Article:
Gottfried Leibniz
  • Mathematics is the Scientific Ideal
    • deductive elaboration
    • of intuitive grasp of innate ideas of
      •  line, plane, point, circle, triangle, square, etc.
  • Metaphysics: {4}
    • deductive elaboration
    • of intuitive grasps of innate ideas of {C1}
      • substance, attribute, cause, etc. 
      • mind, matter, God, etc. {1} {2}
  • Contrast Spinoza
    • where Spinoza saw the indissolubly interconnected oneness of It All
    • Leibniz saw a radically disconnected multiplicity
    • Conservatism
      • RE: Aristotelian teleology {3}
      • RE: Judeo-Christian theology
  1. Now this is the axiom which I utilize, namely, that "no event takes place by a leap."  This proposition flows, in my view, from the laws of order and rests on the same rational ground by virtue of which it is generally recognized that motion does not occur by leaps, that is, that a body in order to go from one place to another must pass through definite intermediate places. (222)
  2. I do not believe that extension alone constitutes substance, since its conception is incomplete.  . . . We we can analyze it into plurality, continuity, and coexistence (that is simultaneous existence of parts).  . Hence I believe that our thought of substance is perfectly satisfied in the conception of force and not in that of extension.  . . .  Since activity is the characteristic mark of substances, extension on the contrary affirms nothing other than the continual reiteration or propagation of an already presupposed effort and counter-effort, that is, resistant substance, and therefore extension cannot possibly constitute substance itself.  (222-223)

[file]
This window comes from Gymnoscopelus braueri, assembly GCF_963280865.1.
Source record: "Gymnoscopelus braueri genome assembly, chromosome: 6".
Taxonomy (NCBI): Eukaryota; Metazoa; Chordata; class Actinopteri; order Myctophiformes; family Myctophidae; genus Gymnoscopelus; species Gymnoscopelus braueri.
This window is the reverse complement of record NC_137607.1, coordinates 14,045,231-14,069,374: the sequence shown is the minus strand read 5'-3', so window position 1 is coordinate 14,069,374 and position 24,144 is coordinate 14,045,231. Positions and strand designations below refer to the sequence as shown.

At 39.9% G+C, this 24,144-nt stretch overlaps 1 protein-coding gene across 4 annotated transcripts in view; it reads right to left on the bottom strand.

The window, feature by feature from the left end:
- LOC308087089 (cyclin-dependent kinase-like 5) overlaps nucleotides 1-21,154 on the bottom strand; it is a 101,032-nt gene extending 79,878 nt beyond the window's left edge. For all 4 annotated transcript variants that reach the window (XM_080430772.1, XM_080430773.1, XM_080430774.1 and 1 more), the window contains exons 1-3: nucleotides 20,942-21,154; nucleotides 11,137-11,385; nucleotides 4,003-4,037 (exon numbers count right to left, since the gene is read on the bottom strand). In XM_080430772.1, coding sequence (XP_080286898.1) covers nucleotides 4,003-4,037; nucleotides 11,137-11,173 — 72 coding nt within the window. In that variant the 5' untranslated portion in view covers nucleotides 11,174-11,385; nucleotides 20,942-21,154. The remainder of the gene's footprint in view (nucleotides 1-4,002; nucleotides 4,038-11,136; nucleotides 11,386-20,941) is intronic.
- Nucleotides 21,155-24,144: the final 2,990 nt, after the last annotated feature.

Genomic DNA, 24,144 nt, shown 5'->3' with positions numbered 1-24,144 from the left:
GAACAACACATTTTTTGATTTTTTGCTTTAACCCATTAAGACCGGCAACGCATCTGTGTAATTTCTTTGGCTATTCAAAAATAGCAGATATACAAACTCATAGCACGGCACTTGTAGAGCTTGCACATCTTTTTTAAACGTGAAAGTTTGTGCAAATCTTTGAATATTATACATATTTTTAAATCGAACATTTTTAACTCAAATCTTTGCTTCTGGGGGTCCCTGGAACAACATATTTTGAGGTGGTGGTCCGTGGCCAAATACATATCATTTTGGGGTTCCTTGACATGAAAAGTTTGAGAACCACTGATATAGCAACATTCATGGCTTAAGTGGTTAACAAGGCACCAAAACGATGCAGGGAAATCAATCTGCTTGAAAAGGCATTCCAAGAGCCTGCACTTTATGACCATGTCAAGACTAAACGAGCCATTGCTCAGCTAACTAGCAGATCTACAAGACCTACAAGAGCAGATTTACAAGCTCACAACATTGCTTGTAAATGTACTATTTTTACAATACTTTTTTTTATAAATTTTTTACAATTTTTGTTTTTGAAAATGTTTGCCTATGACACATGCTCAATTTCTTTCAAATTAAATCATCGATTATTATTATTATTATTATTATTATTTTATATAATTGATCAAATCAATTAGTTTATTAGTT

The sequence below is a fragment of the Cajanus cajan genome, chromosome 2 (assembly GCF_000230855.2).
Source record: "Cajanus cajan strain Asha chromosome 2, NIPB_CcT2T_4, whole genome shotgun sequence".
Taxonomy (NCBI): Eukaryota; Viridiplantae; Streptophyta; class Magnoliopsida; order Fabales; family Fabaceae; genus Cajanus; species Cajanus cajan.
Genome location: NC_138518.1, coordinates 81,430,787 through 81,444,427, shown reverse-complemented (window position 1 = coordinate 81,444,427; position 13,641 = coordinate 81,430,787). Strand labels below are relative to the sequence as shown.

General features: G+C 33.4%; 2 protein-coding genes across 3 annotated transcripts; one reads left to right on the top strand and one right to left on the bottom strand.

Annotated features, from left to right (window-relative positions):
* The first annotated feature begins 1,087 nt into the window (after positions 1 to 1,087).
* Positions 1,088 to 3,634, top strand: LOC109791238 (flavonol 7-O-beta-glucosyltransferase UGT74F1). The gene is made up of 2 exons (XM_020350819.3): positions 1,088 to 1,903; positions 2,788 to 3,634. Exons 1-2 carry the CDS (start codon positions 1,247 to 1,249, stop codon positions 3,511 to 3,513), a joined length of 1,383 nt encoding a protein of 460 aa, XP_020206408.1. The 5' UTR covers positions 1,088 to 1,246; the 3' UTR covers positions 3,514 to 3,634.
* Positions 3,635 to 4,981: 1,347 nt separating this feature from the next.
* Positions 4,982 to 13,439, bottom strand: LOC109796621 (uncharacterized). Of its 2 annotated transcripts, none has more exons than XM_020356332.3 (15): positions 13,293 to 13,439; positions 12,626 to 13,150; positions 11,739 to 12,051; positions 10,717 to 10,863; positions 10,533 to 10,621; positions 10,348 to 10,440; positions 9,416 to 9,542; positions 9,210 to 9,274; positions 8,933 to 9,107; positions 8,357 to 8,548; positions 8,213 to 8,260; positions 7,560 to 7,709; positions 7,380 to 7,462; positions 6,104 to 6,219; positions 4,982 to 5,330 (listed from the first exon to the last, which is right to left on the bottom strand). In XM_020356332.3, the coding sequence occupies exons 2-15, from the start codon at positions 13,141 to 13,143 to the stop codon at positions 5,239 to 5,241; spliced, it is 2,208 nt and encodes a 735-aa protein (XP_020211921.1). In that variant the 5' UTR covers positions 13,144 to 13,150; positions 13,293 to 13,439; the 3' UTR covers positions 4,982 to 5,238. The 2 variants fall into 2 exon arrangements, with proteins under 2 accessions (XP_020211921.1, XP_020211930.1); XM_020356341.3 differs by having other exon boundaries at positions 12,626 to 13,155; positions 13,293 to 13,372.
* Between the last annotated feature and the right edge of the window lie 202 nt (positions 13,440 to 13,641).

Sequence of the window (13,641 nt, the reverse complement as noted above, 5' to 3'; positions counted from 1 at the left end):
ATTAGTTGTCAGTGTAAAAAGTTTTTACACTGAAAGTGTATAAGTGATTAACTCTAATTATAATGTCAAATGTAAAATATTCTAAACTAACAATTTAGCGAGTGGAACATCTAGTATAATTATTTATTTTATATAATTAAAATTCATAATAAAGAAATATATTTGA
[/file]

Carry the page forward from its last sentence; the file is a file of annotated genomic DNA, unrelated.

3. We . . . attain here an understanding of the traditional Aristotelian doctrine of entelechies . . . . (223)
  4. We must, in addition to purely mathematical principles, recognize metaphysical ones [in physics]. (224)
& Mind

"To those who
thought prestablished 
harmony odd, Leibniz
pointed out what 
admirable evidence
it afforded of the 
existence of God"
[who was needed to synchronize the
infinitude of souls] 
(Russell, p.584)


in every

the souls 
of atoms

attraction to 
other atoms

perception = 
sensitivity to
influence of 
other atoms, e.g.,
to be 
to them in 
proportion to
the square of
their distances

  • Simple Substances {1}
    • Atomic {2} & Indestructible {4}
    • Units of force (conatus)
  • Immaterial Intelligence's 
    • extension cannot be an attribute of substance since it involves plurality {3}
    • so the ultimate individual "atoms" of which things are made must be immaterial agencies or intelligences {8} {A2}
  • Self-contained or "windowless" {5}
    • not subject to material effects (obviously)
    • not subject to mental effects (no telepathy)
  • Unique: Identity of Indiscernibles {7} {6}
  • Interaction problems between substances 
  • Descartes 
    • problem about mind-body interaction
    • due to their being essentially unlike type substances
      • problem about mind-mind interaction: different tokens of the same type. 
      • minds affect minds via matter
      • not telekinesis
  • Leibnizian solution to m<~>b: parallelism due to preestablished harmony of monads {17}
  • Preestablished harmony of monads: m<~>m: parallelism of minds.
    • each "reflects" the whole of reality
    • each a world apart independent of every other
    • coordinated due to prestablished harmony {12}